Some 750 former players contend team physicians and trainers across the NFL routinely -- and often illegally -- dispensed powerful narcotics and other controlled substances on game days to mask pain. The players claim they have suffered an assortment of illnesses since, ranging from addiction to chronic muscle and bone ailments to permanent nerve and organ damage.
Peterson, who made a sensationally quick return from torn knee ligaments and won the league's MVP award in 2012, says he's made sure he was completely informed about what he has been given throughout his career with the Minnesota Vikings, and in college at Oklahoma.
"It's a very unfortunate situation," Peterson said. "Anything I've taken to subside pain I knew what it was, and it was not ever forced on me. The side effects? I don't know if that was ever explained to them back then.
"I hope things work out in their favor. The NFL now and then, maybe this will give us insight into what happened back then. You make your own decisions, but if [repercussions] are not laid out to you ... "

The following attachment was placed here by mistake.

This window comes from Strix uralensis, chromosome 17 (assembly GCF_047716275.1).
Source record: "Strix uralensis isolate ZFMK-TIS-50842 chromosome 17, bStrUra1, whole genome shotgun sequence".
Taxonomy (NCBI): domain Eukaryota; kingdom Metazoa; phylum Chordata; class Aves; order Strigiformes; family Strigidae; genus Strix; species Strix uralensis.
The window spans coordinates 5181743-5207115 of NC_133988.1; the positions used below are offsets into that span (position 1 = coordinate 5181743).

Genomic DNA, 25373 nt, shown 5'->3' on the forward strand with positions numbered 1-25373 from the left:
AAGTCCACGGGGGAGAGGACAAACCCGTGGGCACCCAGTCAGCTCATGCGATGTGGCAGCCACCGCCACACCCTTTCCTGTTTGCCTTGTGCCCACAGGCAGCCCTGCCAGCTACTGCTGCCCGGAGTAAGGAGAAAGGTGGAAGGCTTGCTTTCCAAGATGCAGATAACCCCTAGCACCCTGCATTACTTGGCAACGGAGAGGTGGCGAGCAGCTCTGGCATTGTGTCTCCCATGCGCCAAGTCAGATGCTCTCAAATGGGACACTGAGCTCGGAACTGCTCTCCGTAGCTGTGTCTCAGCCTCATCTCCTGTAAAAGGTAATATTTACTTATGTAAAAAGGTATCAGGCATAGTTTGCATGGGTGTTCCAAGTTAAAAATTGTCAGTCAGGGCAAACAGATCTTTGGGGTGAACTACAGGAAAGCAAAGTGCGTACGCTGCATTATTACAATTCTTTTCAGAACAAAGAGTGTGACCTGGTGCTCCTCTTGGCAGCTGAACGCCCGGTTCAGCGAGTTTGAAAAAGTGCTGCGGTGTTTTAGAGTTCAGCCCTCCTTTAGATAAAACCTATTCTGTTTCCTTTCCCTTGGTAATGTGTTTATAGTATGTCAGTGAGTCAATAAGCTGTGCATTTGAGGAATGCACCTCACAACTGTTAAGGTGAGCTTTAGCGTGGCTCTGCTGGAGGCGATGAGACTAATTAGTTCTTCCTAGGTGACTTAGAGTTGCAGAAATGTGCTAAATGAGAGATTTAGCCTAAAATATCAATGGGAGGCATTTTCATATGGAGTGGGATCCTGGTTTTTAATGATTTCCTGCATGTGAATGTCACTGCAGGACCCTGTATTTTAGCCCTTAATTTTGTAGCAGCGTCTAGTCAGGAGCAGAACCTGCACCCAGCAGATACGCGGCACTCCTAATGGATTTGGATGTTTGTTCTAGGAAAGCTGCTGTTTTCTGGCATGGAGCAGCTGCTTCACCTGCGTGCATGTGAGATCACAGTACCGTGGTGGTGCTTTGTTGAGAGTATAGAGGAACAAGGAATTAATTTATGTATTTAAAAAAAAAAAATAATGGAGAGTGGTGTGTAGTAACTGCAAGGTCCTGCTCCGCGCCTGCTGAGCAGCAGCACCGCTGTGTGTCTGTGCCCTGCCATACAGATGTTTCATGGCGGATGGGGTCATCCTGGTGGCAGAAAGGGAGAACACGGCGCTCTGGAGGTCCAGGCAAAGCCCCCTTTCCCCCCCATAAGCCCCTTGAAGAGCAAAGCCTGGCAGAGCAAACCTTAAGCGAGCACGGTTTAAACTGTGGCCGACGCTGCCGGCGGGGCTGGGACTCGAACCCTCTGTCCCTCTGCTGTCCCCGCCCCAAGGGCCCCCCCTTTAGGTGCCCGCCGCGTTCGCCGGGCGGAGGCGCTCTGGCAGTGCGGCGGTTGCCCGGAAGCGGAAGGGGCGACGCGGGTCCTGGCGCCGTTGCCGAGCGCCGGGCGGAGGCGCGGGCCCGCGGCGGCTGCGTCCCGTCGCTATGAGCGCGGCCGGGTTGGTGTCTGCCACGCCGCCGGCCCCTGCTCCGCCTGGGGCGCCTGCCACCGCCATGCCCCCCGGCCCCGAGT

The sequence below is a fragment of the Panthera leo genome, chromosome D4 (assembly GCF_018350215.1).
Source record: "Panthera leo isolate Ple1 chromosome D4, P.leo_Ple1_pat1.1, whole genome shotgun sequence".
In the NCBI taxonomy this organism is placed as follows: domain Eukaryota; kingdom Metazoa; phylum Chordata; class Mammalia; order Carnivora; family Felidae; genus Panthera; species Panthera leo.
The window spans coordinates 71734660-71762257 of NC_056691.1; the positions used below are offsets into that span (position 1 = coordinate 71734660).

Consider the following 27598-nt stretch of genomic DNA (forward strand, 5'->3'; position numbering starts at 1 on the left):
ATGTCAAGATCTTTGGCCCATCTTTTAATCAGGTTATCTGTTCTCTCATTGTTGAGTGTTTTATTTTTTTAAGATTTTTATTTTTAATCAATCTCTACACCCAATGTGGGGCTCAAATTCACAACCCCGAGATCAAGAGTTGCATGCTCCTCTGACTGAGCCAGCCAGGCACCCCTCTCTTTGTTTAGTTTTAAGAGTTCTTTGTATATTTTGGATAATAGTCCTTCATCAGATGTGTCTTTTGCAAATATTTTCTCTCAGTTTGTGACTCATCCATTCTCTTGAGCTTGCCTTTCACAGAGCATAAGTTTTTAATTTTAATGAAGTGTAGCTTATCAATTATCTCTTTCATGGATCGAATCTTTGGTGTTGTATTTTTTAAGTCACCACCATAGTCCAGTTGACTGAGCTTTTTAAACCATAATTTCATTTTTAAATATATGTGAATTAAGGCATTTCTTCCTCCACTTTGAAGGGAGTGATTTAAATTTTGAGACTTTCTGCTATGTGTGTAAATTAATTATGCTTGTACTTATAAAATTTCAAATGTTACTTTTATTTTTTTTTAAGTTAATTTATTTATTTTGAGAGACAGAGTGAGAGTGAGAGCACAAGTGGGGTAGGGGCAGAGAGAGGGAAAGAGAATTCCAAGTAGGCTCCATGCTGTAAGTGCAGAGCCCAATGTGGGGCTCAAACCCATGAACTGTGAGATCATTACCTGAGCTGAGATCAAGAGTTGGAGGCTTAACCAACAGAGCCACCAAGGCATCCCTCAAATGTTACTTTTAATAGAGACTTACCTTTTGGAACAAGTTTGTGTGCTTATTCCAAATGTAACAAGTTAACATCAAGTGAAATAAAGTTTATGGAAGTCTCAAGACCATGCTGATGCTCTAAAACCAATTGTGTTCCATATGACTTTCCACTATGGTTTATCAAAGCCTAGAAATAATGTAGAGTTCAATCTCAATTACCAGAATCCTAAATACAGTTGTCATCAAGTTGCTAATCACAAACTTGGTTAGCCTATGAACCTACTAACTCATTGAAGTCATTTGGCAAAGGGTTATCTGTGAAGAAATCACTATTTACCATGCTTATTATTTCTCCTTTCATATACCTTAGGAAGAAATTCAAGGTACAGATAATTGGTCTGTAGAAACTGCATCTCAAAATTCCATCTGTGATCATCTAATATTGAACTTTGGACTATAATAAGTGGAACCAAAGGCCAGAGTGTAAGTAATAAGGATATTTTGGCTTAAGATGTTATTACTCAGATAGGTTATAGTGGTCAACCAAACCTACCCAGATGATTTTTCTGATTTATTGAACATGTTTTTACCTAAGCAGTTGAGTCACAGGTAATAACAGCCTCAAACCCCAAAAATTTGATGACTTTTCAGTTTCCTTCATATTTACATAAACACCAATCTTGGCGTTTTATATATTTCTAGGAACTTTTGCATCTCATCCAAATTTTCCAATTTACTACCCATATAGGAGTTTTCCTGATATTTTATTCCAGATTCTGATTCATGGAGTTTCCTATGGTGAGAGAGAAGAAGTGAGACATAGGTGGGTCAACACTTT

Peterson heads into his eighth pro season as one of the most respected athletes in the NFL, if not all of sports. His return from a ravaged ACL in his left knee in December 2011 and nearly setting a league rushing record is considered one of the greatest comebacks by an athlete. He still gets compliments from his peers on his ability to rehab so well, so fast, then return and dominate.
Peterson also had offseason hernia surgery this year.
"It's humbling to be able to have someone express to you on your rehab how it just inspired them to have a totally different mindset to overcome injury or obstacles in their life," said Peterson, 29. "It makes me feel good from a spiritual context, because life is so much more than football. It is inspirational to me to stand up to a challenge."